About the Tour

Get to know some lesser known local hotspots on this tour, which will cover 10km (3 hours) and provide you with a unique and in-depth introduction to the city.


Meet at the DIS Student Hub (or wherever works for you).

B. Studenterhuset

Literally ‘the student house’. Situated just a five minute walk from DIS, Studenterhuset offers a wide selection of sandwiches, coffee and beers. This hang-out has been a DIS tradition for years, largely due to the free wifi, cozy atmosphere, and young student vibe. Throughout each month Studenterhuset hosts a number of socials including Quiz Night, Hygge Nights, and International Night. Studenterhuset is also known as one of the best live venues in central Copenhagen – be sure to take in a cozy concert of a local group!

C. Rosenborg Slot & Kongens Have

Rosenborg Castle is another of the very active King Christian 4’s projects, ultimately for use as his summer home. It was finished in 1633, and built in Dutch Renaissance style with red bricks and grey sandstones. It was meant to meet all the needs of a renaissance king:

Christian 4 also designed the adjoining castle gardens, known as Kongens Have (The King’s Garden). Besides the lovely flower garden growing next to the castle, the King’s Garden also encompasses a 30-acre green space surrounding the castle. The park turns into an oasis in the city center during the summer, where young people come to play soccer, tan themselves and have picnics. The park is Copenhagen’s most visited park with more than 10,000 daily visitors on hot summer days.

D. Dronning Louises Bro

Dronning Louise’s Bro (Queen Louise’s Bridge) connects inner Copenhagen and Nørrebro and is frequented by tons of cyclists and pedestrians every single day (note the sign that counts how many cycles have come through!). The bridge has also emerged as an incredibly popular hangout spot. Queen Louise’s Bridge was built in 1887 and replaced a previous worn out bridge, that was too small for modern needs, especially since farmers with horse carriages were replaced with heavier traffic. The bridge went through yet another transformation in 2011, which resulted in significantly reduced car traffic and increased bicycle traffic. The transformation did not only affect cars and bikes, because wider sidewalks also turned the sunny side of Queen Louise’s Bridge into a hip and popular hangout for many Copenhageners. The bridge even ended up getting more benches than originally planned due to people’s need to soak up the sun and hang out on the bridge.

E. Assistens Kirkegård

Assistens kirkegård (Assistens Cemetery) was founded as a cemetery in 1757. The area has been a favorite destination for outings from the end of the 18th century, and is now mainly used as a park by joggers and the locals sunbathing in the summer. Not dissimilarly to all other citizens of Copenhagen, Hans Christian Andersen regularly visited Assistens Cemetery. The death rate was high during that period, and thus the number of burials one might attend was great. However, even then the cemetery was also used as a place where one could take a walk in “nature itself”. Hans Christian Andersen also used the cemetery as a place for inspiration, and where he could – in his mind – bury persons with whom he was annoyed. Many famous Danes are buried here, including Hans Christian Andersen himself, as well as the famous philosopher Søren Kierkegaard.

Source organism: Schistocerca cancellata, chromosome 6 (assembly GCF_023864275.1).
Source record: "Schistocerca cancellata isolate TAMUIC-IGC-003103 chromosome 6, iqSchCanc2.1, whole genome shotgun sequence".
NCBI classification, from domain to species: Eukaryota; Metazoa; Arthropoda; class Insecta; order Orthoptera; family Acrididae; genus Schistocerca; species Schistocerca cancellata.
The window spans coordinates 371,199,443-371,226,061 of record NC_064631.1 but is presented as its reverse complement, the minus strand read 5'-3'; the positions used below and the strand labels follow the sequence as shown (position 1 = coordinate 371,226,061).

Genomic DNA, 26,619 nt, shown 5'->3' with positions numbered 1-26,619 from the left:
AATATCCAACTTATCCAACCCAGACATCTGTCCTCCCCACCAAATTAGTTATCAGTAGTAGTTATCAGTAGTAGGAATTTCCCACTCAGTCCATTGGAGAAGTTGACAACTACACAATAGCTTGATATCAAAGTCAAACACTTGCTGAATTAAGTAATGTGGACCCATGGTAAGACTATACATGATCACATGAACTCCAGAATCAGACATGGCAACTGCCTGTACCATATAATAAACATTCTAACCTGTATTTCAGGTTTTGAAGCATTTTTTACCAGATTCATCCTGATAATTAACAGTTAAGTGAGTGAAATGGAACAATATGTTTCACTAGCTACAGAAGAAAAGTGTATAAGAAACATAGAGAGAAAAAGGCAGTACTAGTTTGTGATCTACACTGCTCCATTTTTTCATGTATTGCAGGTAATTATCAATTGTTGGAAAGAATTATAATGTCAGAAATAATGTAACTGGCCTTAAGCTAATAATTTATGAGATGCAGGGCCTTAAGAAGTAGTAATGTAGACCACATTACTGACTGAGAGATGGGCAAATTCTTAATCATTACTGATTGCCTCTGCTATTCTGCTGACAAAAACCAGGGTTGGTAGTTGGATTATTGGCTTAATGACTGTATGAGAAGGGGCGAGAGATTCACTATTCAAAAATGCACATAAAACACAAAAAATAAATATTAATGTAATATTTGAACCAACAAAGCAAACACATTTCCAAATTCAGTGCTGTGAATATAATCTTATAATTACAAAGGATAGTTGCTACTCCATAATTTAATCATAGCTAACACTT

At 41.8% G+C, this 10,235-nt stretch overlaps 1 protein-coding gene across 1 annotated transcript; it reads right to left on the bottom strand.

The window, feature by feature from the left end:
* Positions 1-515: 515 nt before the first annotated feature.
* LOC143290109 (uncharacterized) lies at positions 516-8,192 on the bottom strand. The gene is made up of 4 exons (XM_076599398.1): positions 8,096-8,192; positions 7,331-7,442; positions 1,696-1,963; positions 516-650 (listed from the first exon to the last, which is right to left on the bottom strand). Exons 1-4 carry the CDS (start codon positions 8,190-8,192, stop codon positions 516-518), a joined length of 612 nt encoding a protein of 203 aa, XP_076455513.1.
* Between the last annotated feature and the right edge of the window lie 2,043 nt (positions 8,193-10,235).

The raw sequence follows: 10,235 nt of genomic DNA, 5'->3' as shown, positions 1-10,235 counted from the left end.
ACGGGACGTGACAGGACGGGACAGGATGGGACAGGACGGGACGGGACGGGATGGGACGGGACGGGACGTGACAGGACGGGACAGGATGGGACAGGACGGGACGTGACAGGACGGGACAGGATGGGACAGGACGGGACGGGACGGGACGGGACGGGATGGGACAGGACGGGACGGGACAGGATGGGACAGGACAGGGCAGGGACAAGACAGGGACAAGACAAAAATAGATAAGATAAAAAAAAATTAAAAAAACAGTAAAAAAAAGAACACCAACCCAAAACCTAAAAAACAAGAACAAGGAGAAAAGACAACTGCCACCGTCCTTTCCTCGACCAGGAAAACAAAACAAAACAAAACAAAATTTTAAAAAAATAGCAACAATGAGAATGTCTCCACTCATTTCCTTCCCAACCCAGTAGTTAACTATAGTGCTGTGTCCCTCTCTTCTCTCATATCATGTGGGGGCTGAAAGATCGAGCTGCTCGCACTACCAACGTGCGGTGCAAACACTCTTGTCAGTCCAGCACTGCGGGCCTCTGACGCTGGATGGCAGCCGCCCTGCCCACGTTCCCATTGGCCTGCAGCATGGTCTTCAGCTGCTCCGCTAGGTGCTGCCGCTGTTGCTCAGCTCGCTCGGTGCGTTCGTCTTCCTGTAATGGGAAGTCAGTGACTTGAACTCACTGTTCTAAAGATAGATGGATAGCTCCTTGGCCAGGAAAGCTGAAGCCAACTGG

F. Søerne – Sankt Jørgen Sø, Peblingesø & Sortedams sø

”The lakes,” as the three lakes surrounding downtown Copenhagen are called, are man-made and date back to the Middle ages. They were constructed to defend the city from enemies as moats. Later, in the 1700s, the lakes functioned as a water reservoir, and continued to do so until 1959. Today the lakes are a popular hangout place. The minute the sun comes out the vast area around the lakes fills up with strolling couples, panting joggers, brunch devotees, kids feeding the ducks, and best friends sipping thermos coffee while taking in the best views of the city. Do an early morning jog on the paths surrounding the lakes (6km), or head for one of these fine cafés for delicious coffee with excellent views: Kaffesalonen at 6 Peblinge Dossering, Café Front Page at 21 Sortedam Dossering, and Den Franske Café at 101 Sortedam Dossering.

G. Kødbyen

Built over a period of 50 years, the Meatpacking District used to be home to Copenhagen’s meat industry businesses and still consists of three separate areas – the White, Grey and Brown “Meat Cities” – for the dominant color of their buildings. Øksnehallen (the old cattle market – today a cultural and event building) in the Brown Meat City was finished in 1901 and the White Meat City opened in April 1934. The White Meat City is famous for its functionalistic architecture and since opening has inspired other meat producing facilities. The Brown and White Meat City are “listed,” which means they are thereby protected by law. They are further protected as one of the 25 national industrial memorials in Denmark. In recent years, the area has been developed by Copenhagen Properties to give place to a blending of artists, galleries, meat industries, creative and gastronomic trendsetters all in the characteristic white buildings primarily from 1934.

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